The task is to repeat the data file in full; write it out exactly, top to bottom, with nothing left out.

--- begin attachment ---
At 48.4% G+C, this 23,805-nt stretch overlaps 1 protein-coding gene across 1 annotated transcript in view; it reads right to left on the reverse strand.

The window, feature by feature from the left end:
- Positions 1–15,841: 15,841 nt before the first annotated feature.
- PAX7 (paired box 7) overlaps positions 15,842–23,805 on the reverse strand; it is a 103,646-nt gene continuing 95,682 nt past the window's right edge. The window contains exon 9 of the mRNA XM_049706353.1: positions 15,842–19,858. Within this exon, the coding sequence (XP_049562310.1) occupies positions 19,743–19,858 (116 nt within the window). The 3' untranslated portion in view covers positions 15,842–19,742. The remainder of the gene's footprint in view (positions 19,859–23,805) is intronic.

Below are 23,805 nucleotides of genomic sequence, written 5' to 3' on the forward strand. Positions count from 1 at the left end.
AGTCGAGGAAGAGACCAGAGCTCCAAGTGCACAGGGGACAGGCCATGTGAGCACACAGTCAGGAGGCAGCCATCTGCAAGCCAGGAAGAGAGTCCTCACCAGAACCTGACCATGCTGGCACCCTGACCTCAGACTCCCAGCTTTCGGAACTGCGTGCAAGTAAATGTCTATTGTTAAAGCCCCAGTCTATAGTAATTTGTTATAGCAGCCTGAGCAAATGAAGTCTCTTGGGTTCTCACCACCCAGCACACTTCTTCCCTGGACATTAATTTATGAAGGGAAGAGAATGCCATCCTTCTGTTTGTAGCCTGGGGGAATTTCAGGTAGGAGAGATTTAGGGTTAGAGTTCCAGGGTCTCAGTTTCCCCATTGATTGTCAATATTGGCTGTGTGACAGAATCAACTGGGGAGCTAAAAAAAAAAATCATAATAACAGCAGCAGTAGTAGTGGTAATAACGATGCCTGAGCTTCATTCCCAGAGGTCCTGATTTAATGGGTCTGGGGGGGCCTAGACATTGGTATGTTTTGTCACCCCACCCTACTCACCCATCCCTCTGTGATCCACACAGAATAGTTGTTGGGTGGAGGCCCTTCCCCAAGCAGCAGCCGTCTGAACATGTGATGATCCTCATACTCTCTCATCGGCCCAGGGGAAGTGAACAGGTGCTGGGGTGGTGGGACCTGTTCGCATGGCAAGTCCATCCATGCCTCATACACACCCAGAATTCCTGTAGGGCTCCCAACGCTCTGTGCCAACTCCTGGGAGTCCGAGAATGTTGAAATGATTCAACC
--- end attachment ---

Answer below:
At 48.4% G+C, this 23,805-nt stretch overlaps 1 protein-coding gene across 1 annotated transcript in view; it reads right to left on the reverse strand.

The window, feature by feature from the left end:
- Positions 1–15,841: 15,841 nt before the first annotated feature.
- PAX7 (paired box 7) overlaps positions 15,842–23,805 on the reverse strand; it is a 103,646-nt gene continuing 95,682 nt past the window's right edge. The window contains exon 9 of the mRNA XM_049706353.1: positions 15,842–19,858. Within this exon, the coding sequence (XP_049562310.1) occupies positions 19,743–19,858 (116 nt within the window). The 3' untranslated portion in view covers positions 15,842–19,742. The remainder of the gene's footprint in view (positions 19,859–23,805) is intronic.

Below are 23,805 nucleotides of genomic sequence, written 5' to 3' on the forward strand. Positions count from 1 at the left end.
AGTCGAGGAAGAGACCAGAGCTCCAAGTGCACAGGGGACAGGCCATGTGAGCACACAGTCAGGAGGCAGCCATCTGCAAGCCAGGAAGAGAGTCCTCACCAGAACCTGACCATGCTGGCACCCTGACCTCAGACTCCCAGCTTTCGGAACTGCGTGCAAGTAAATGTCTATTGTTAAAGCCCCAGTCTATAGTAATTTGTTATAGCAGCCTGAGCAAATGAAGTCTCTTGGGTTCTCACCACCCAGCACACTTCTTCCCTGGACATTAATTTATGAAGGGAAGAGAATGCCATCCTTCTGTTTGTAGCCTGGGGGAATTTCAGGTAGGAGAGATTTAGGGTTAGAGTTCCAGGGTCTCAGTTTCCCCATTGATTGTCAATATTGGCTGTGTGACAGAATCAACTGGGGAGCTAAAAAAAAAAATCATAATAACAGCAGCAGTAGTAGTGGTAATAACGATGCCTGAGCTTCATTCCCAGAGGTCCTGATTTAATGGGTCTGGGGGGGCCTAGACATTGGTATGTTTTGTCACCCCACCCTACTCACCCATCCCTCTGTGATCCACACAGAATAGTTGTTGGGTGGAGGCCCTTCCCCAAGCAGCAGCCGTCTGAACATGTGATGATCCTCATACTCTCTCATCGGCCCAGGGGAAGTGAACAGGTGCTGGGGTGGTGGGACCTGTTCGCATGGCAAGTCCATCCATGCCTCATACACACCCAGAATTCCTGTAGGGCTCCCAACGCTCTGTGCCAACTCCTGGGAGTCCGAGAATGTTGAAATGATTCAACC